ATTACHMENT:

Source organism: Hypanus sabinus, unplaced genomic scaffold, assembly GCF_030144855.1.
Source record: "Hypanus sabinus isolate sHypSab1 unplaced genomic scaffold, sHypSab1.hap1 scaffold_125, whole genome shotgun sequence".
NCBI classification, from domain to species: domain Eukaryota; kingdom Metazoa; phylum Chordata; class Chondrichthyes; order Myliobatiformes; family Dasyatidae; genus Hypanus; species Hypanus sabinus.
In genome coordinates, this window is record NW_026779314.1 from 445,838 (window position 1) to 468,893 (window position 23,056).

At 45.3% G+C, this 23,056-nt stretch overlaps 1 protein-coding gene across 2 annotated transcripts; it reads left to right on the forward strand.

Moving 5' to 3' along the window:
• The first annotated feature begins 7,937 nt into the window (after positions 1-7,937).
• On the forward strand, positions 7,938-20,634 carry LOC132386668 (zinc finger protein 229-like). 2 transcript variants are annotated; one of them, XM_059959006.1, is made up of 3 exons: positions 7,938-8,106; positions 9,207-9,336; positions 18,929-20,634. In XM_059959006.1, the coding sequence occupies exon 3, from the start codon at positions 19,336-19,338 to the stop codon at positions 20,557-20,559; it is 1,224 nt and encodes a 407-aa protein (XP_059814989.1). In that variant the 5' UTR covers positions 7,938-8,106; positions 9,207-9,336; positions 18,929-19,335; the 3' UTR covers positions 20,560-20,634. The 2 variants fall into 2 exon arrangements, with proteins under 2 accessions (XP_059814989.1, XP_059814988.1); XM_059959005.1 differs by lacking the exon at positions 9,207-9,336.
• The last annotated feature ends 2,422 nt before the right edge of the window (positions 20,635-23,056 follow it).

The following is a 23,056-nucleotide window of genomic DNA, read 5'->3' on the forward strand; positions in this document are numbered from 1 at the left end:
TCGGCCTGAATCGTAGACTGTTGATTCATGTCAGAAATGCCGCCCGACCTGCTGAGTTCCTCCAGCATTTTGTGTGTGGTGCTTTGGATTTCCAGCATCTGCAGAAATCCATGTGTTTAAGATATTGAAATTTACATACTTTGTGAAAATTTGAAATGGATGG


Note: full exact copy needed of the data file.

Source organism: Hypanus sabinus, unplaced genomic scaffold, assembly GCF_030144855.1.
Source record: "Hypanus sabinus isolate sHypSab1 unplaced genomic scaffold, sHypSab1.hap1 scaffold_125, whole genome shotgun sequence".
NCBI classification, from domain to species: domain Eukaryota; kingdom Metazoa; phylum Chordata; class Chondrichthyes; order Myliobatiformes; family Dasyatidae; genus Hypanus; species Hypanus sabinus.
In genome coordinates, this window is record NW_026779314.1 from 445,838 (window position 1) to 468,893 (window position 23,056).

At 45.3% G+C, this 23,056-nt stretch overlaps 1 protein-coding gene across 2 annotated transcripts; it reads left to right on the forward strand.

Moving 5' to 3' along the window:
• The first annotated feature begins 7,937 nt into the window (after positions 1-7,937).
• On the forward strand, positions 7,938-20,634 carry LOC132386668 (zinc finger protein 229-like). 2 transcript variants are annotated; one of them, XM_059959006.1, is made up of 3 exons: positions 7,938-8,106; positions 9,207-9,336; positions 18,929-20,634. In XM_059959006.1, the coding sequence occupies exon 3, from the start codon at positions 19,336-19,338 to the stop codon at positions 20,557-20,559; it is 1,224 nt and encodes a 407-aa protein (XP_059814989.1). In that variant the 5' UTR covers positions 7,938-8,106; positions 9,207-9,336; positions 18,929-19,335; the 3' UTR covers positions 20,560-20,634. The 2 variants fall into 2 exon arrangements, with proteins under 2 accessions (XP_059814989.1, XP_059814988.1); XM_059959005.1 differs by lacking the exon at positions 9,207-9,336.
• The last annotated feature ends 2,422 nt before the right edge of the window (positions 20,635-23,056 follow it).

The following is a 23,056-nucleotide window of genomic DNA, read 5'->3' on the forward strand; positions in this document are numbered from 1 at the left end:
TCGGCCTGAATCGTAGACTGTTGATTCATGTCAGAAATGCCGCCCGACCTGCTGAGTTCCTCCAGCATTTTGTGTGTGGTGCTTTGGATTTCCAGCATCTGCAGAAATCCATGTGTTTAAGATATTGAAATTTACATACTTTGTGAAAATTTGAAATGGATGG